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Wednesday, February 1, 2017

10 Tips for a Successful IPO or M&A


Whether you are targeting an initial public offering (IPO), a sale or another round of funding, you need to have your financial house in order before the due diligence process begins. At the recent Armanino EVOLUTION conference, a panel of experts with venture capital, buy-side and sell-side experience discussed what companies need to do to prepare themselves for growth. Here are some of their insights.

Investors and buyers want to see smart growth. There is still a lot of capital out there, but the bar is higher than it was 12 to 18 months ago. These days, companies seeking funding or looking for a buyer need to have a plan to break even, with defensible numbers. Although there are still hyper-growth companies that get funded quickly, the market’s mentality is no longer “growth at all costs.”

Start acting like a public company before your IPO. To function as a publicly traded company, you must be able to close the books in five to seven days, provide solid quarterly financials and prepare rolling forecasts for analysts. Assess the changes you need to make to your people, processes and accounting systems to do this, and then lay out a plan to achieve these capabilities before you go public. It’s not premature to begin your preparations 18 months ahead of your target date. If you are unsure of your IPO timing, it’s still better to start the process early, because you don’t want to be caught flat-footed by a call from your board saying that you’re going public in 60 days. That kind of chaos is very hard on your team and is very expensive.

Remember that the IPO is not your final goal. It is just the beginning of your life as a public company. From a finance and accounting standpoint, life gets much harder after your IPO. For example, within a few weeks of going public, you’ll have to do your first 10-Q filing.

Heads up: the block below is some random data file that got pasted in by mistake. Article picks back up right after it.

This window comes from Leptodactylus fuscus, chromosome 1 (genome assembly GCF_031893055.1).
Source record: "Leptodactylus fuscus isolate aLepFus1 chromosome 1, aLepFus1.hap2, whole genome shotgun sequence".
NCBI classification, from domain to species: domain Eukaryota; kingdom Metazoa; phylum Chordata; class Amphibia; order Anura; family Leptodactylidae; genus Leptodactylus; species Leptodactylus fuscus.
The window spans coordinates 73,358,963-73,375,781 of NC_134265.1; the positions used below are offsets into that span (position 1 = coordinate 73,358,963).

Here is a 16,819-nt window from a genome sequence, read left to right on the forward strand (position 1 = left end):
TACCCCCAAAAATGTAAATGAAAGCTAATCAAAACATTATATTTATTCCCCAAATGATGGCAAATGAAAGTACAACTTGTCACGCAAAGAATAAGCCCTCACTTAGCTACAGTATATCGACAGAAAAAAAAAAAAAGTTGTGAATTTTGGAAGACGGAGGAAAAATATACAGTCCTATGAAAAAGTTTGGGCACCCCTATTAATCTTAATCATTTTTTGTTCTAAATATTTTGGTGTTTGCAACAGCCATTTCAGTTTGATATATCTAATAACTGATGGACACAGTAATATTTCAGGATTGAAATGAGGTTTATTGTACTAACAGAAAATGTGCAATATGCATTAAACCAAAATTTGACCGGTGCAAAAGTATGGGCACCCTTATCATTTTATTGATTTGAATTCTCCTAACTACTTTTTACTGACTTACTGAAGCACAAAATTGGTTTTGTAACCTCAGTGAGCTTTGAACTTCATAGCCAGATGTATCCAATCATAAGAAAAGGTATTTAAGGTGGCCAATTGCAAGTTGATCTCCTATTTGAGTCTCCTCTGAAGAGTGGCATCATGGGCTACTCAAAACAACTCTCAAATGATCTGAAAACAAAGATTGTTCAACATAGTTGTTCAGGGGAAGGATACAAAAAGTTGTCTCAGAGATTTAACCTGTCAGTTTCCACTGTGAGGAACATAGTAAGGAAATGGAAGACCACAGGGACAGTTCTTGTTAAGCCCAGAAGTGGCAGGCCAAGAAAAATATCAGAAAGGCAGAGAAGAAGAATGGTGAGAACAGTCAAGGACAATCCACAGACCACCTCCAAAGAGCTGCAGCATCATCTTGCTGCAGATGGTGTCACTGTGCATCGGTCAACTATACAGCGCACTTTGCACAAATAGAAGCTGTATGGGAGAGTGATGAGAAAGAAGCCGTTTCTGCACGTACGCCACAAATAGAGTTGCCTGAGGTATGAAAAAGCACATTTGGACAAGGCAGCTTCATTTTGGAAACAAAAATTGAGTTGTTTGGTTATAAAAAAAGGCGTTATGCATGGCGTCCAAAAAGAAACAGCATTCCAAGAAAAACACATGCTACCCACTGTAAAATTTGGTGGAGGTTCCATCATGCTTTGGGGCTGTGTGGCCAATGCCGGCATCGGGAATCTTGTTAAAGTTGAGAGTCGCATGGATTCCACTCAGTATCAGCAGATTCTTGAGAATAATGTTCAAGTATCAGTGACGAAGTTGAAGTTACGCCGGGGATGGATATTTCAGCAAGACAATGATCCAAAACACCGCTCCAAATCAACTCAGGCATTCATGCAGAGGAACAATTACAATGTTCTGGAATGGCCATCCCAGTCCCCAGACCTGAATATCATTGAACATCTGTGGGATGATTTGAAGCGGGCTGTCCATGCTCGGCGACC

Choose the right tax provision partner. When you are a public company, you will need a much more robust and efficient tax provision process, and your auditor will probably not be doing your tax work. Tax provision is one of the most important areas of the audit, so you should select a tax advisor who can work well with your audit team. A good relationship with your audit firm, on the tax side, is invaluable; a bad relationship can be a nightmare.

Provide audited/GAAP financials. For an IPO, investors want to see annual audits going back two to three years. For mergers and acquisitions (M&A), audited financial statements are optimal, but at the very least, your financials should be prepared in accordance with GAAP. This compliance is particularly important for software companies, because non-GAAP revenue recognition policies are one of the biggest red flags for potential buyers.

Mitigate tax uncertainties. We often see investment bankers getting nervous about tax disclosures. You will have to disclose any tax uncertainties in your 10-K, so you need to know what those are. For example, you can amortize goodwill as a private company, but you can’t when you go public. You also need to know your property and sales tax liabilities, which are often overlooked. IPO or acquisition negotiations are not the time to discover that you have nexus in another state and owe a big tax bill.

Evaluate your NOLs. Because an IPO is an ownership change, it will trigger Section 383 of the tax code, which limits your use of net operating losses (NOLs). So you must ensure that your NOLs are properly valued.

Have clear proof of IP ownership. This is another potential deal-breaker for acquirers or investors, who want to see that your intellectual property (IP) is clearly traceable and owned by your company.

After you file your S-1, make as few amendments as possible. Each amendment can push back your timeline and make investors nervous. Once you are public, you also become a target for activist investors, who will comb through your filings to try to find an opportunity for litigation.

Keep your people motivated. Although it is often overlooked, employee retention can be a big problem during an acquisition, particularly in cases where the deal is unexpected. To avoid losing key people before and after the transaction closes, you need to have incentives in place, such as success bonuses and stock options. Employees are also looking for leadership during this stressful time, so the CFO needs to continue to manage direct operations and motivate the team.

Whatever your goal is, these best practices will help you avoid deal-breaking surprises and better position yourself for a successful transaction.

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